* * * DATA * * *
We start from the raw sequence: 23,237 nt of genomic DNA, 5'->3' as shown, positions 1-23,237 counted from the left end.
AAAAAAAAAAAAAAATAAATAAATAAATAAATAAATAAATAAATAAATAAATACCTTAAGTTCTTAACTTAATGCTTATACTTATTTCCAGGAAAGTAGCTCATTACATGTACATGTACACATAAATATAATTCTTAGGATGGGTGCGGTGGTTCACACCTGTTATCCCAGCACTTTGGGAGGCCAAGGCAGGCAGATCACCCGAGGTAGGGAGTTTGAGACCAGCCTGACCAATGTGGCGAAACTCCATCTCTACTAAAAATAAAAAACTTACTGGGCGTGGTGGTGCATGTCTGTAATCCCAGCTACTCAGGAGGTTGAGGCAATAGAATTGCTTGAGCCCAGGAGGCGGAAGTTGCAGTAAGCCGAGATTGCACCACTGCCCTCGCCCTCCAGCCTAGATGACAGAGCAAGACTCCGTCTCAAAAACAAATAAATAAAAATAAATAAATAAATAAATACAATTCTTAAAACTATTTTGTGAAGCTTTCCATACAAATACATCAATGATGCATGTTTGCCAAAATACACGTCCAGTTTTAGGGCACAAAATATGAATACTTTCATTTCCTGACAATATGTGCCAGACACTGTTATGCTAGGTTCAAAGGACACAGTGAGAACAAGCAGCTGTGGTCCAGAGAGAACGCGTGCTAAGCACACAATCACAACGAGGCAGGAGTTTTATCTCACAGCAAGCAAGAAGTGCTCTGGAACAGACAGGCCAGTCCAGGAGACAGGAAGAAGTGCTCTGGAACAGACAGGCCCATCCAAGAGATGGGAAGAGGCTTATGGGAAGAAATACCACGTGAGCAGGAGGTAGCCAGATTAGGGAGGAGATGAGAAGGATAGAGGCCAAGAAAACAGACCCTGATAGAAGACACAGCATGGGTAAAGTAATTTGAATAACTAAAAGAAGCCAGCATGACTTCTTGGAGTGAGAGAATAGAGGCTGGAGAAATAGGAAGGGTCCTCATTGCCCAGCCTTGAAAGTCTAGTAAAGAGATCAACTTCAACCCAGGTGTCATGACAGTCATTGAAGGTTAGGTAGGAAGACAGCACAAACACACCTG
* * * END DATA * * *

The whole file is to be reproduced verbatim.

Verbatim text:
We start from the raw sequence: 23,237 nt of genomic DNA, 5'->3' as shown, positions 1-23,237 counted from the left end.
AAAAAAAAAAAAAAATAAATAAATAAATAAATAAATAAATAAATAAATAAATACCTTAAGTTCTTAACTTAATGCTTATACTTATTTCCAGGAAAGTAGCTCATTACATGTACATGTACACATAAATATAATTCTTAGGATGGGTGCGGTGGTTCACACCTGTTATCCCAGCACTTTGGGAGGCCAAGGCAGGCAGATCACCCGAGGTAGGGAGTTTGAGACCAGCCTGACCAATGTGGCGAAACTCCATCTCTACTAAAAATAAAAAACTTACTGGGCGTGGTGGTGCATGTCTGTAATCCCAGCTACTCAGGAGGTTGAGGCAATAGAATTGCTTGAGCCCAGGAGGCGGAAGTTGCAGTAAGCCGAGATTGCACCACTGCCCTCGCCCTCCAGCCTAGATGACAGAGCAAGACTCCGTCTCAAAAACAAATAAATAAAAATAAATAAATAAATAAATACAATTCTTAAAACTATTTTGTGAAGCTTTCCATACAAATACATCAATGATGCATGTTTGCCAAAATACACGTCCAGTTTTAGGGCACAAAATATGAATACTTTCATTTCCTGACAATATGTGCCAGACACTGTTATGCTAGGTTCAAAGGACACAGTGAGAACAAGCAGCTGTGGTCCAGAGAGAACGCGTGCTAAGCACACAATCACAACGAGGCAGGAGTTTTATCTCACAGCAAGCAAGAAGTGCTCTGGAACAGACAGGCCAGTCCAGGAGACAGGAAGAAGTGCTCTGGAACAGACAGGCCCATCCAAGAGATGGGAAGAGGCTTATGGGAAGAAATACCACGTGAGCAGGAGGTAGCCAGATTAGGGAGGAGATGAGAAGGATAGAGGCCAAGAAAACAGACCCTGATAGAAGACACAGCATGGGTAAAGTAATTTGAATAACTAAAAGAAGCCAGCATGACTTCTTGGAGTGAGAGAATAGAGGCTGGAGAAATAGGAAGGGTCCTCATTGCCCAGCCTTGAAAGTCTAGTAAAGAGATCAACTTCAACCCAGGTGTCATGACAGTCATTGAAGGTTAGGTAGGAAGACAGCACAAACACACCTG